Fury Road - the lone wolf returns: Fury vs Seferi preview
Chris Williamson previews and places in context Tyson Fury's comeback bout on Saturday night against Sefer Seferi ...
It was a cold November Sunday morning in Dusseldorf and the national newspapers featured prominent analysis of a stunning defeat for the long time world heavyweight champion.
‘Das Klitschko- rätsel: vom außenseiter gedemütigt,’ stated the Bild headline, which translates as: “The Klitschko mystery: humiliated by the outsider,” with the meaning of ‘outsider’ being lone wolf in this context.
It was mission accomplished for Tyson Fury, the ultimate achievement of an eight-year professional career which had seen him accumulate English, British, Commonwealth and European titles. Fury had travelled overseas to a hostile Klitschko (K2) promotion, proved impossible to intimidate and conquered the champion comprehensively on points. With his goal achieved and having emulated the former heavyweight champ his father named him after, Fury’s life then fell into unstructured chaos...
It’s now 30 months since that historic weekend. Alphabet titles have long since been abdicated and stripped, a Klitschko rematch cancelled (twice) and layers of fat accumulated and stripped off while claims and counter-claims of a failed UK anti-doping (UKAD) test and rumours of mental health problems played out in the media.
Finally, Fury returns on Saturday night at the Manchester Arena – on a show ostensibly headlined by Terry Flanagan’s tussle with Maurice Hooker for the vacant WBO 140lbs belt - to face 39-year old Switzerland-based Albanian Sefer Seferi.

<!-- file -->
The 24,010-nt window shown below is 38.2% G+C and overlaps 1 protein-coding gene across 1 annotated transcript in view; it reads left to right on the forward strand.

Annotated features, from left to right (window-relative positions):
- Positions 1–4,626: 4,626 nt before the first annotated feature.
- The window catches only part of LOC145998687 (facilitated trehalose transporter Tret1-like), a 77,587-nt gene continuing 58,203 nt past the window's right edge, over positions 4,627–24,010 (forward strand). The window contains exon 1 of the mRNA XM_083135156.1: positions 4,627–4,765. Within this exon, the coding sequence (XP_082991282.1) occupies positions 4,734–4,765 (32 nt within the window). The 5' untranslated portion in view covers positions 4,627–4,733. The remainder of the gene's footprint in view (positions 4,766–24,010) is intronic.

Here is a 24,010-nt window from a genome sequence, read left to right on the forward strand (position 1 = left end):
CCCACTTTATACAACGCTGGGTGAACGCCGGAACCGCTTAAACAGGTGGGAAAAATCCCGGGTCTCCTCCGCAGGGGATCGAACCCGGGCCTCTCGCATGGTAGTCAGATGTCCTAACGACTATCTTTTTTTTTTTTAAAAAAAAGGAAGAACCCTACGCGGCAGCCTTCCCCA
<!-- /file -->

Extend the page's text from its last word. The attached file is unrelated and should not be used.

In truth Seferi (23-1) is little known, a long-time cruiserweight with just one bout at anything approaching fringe world class – 20 months ago against heavyweight Manuel Charr – which he lost via a wide unanimous decision. The Charr fight was a strange affair, which for long stretches had the air of a sparring session in front of a quiet German crowd. During the last of ten rounds, the Albanian showed some mettle as Charr tried and failed to finish the fight with his clubbing hooks. As a depressing aside, the undeserving Charr is scheduled to defend the ‘regular’ WBA belt he subsequently won against Alexander Ustinov against Fres Oquendo on 29 September.
Seferi demonstrated he has a sense of humour this week with the press, which presumably extends to his chosen moniker of ‘The Real Deal’ – shared with the greatest cruiserweight of all-time, Evander Holyfield - and his decision to hold onto something as absurd as the WBF Intercontinental cruiserweight title. Of course, intercontinental titles lack meaning even when bestowed by the more recognised sanctioning bodies.
Despite a public workout on the pads which went viral for all the wrong reasons due to Seferi’s lack of speed, power and technique, Seferi also showed at least superficial confidence, telling media: “I’ve done way over 300 rounds of sparring, sparred everyone, really, and have done well—look at me, not a mark on me. I’ve got a special little talent called not getting hit in the face, which is why I’m this good looking. It is hard, very hard, to not get hit in the face, but I’ve mastered it. If you don’t get hit the opponent can’t win.”
Brash speaking apart, on the scale of heavyweight comeback opponents, it’s clear from the footage I watched that Seferi is closer in quality to Mike Tyson’s 1995 cannon-fodder Peter McNeeley – who shared a similarly misleading record to Sefer as well as his own line in memorable soundbites as he promised to wrap Tyson in a “cocoon of horror” - than Muhammad Ali’s 1970 tussle with genuine contender Jerry Quarry, one of a number of heavyweight absences outlined in Luke G. Williams’ ‘long lineal title lay-offs’ feature on the BM site this week.